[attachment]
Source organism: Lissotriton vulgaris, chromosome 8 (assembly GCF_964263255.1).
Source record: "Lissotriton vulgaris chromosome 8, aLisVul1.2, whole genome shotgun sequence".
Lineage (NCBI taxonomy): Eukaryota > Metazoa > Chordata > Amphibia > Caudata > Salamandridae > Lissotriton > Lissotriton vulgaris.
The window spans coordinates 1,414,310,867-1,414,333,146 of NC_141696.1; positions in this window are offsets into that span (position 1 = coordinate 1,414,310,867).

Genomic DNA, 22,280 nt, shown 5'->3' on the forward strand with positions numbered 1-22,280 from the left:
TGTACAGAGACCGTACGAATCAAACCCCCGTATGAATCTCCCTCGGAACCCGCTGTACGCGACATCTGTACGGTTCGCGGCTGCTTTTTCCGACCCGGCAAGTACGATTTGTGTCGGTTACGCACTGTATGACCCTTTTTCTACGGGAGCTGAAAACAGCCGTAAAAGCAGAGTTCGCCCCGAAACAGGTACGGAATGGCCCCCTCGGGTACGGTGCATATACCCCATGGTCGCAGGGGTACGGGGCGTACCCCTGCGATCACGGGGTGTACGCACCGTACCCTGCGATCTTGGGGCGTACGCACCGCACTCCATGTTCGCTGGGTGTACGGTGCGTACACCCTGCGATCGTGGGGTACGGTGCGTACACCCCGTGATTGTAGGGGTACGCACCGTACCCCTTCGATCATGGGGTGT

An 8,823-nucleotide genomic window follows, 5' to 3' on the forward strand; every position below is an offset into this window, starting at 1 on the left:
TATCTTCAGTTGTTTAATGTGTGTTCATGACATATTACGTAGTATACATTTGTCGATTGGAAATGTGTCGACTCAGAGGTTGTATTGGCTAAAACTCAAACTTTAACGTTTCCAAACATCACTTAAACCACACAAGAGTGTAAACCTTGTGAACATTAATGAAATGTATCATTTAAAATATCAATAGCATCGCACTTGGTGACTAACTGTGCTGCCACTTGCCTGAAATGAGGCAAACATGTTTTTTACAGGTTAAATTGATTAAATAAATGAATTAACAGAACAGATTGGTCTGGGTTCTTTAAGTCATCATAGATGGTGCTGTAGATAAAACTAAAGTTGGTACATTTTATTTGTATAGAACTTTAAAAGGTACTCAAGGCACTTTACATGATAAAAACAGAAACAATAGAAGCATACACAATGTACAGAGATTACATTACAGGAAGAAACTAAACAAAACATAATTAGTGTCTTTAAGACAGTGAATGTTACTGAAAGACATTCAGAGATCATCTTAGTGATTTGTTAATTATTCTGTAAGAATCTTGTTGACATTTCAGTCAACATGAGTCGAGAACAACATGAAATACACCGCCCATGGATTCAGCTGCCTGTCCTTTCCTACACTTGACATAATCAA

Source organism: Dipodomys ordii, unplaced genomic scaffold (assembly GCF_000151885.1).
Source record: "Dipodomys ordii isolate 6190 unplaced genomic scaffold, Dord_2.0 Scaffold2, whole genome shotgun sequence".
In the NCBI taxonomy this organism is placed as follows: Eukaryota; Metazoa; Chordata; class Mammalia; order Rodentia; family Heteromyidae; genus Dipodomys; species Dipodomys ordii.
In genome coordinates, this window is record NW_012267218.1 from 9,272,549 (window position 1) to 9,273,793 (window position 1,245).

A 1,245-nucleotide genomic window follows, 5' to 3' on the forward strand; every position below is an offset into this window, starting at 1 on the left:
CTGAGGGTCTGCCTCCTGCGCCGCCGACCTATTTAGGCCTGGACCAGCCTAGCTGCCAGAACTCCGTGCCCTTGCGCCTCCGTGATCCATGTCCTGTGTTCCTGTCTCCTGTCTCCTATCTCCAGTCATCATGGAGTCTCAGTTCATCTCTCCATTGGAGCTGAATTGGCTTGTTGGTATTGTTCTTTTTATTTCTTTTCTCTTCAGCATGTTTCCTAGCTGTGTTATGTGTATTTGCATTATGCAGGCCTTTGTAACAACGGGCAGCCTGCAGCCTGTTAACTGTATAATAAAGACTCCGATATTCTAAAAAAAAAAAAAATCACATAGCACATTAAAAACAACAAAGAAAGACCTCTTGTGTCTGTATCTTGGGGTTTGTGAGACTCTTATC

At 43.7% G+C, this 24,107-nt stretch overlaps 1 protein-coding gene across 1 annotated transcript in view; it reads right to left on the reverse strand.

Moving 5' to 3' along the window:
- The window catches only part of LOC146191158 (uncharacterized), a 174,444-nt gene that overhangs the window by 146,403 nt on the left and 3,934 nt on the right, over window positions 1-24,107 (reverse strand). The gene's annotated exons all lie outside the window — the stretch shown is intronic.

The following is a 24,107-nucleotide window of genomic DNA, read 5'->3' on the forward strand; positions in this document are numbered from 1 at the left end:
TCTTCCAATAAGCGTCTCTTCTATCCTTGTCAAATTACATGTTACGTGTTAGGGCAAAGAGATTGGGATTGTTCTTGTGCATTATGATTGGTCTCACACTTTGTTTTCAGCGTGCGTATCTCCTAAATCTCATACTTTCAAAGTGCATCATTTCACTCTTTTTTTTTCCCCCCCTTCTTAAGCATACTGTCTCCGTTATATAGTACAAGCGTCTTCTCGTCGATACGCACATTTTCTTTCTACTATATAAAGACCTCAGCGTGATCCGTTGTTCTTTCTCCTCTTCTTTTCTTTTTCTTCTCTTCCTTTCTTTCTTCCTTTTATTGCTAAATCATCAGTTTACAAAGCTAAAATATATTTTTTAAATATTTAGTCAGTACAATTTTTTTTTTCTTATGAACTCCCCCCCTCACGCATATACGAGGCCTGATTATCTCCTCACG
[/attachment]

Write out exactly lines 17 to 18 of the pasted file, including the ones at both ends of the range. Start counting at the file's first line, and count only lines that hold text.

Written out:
- The window catches only part of LOC146191158 (uncharacterized), a 174,444-nt gene that overhangs the window by 146,403 nt on the left and 3,934 nt on the right, over window positions 1-24,107 (reverse strand). The gene's annotated exons all lie outside the window — the stretch shown is intronic.

The following is a 24,107-nucleotide window of genomic DNA, read 5'->3' on the forward strand; positions in this document are numbered from 1 at the left end: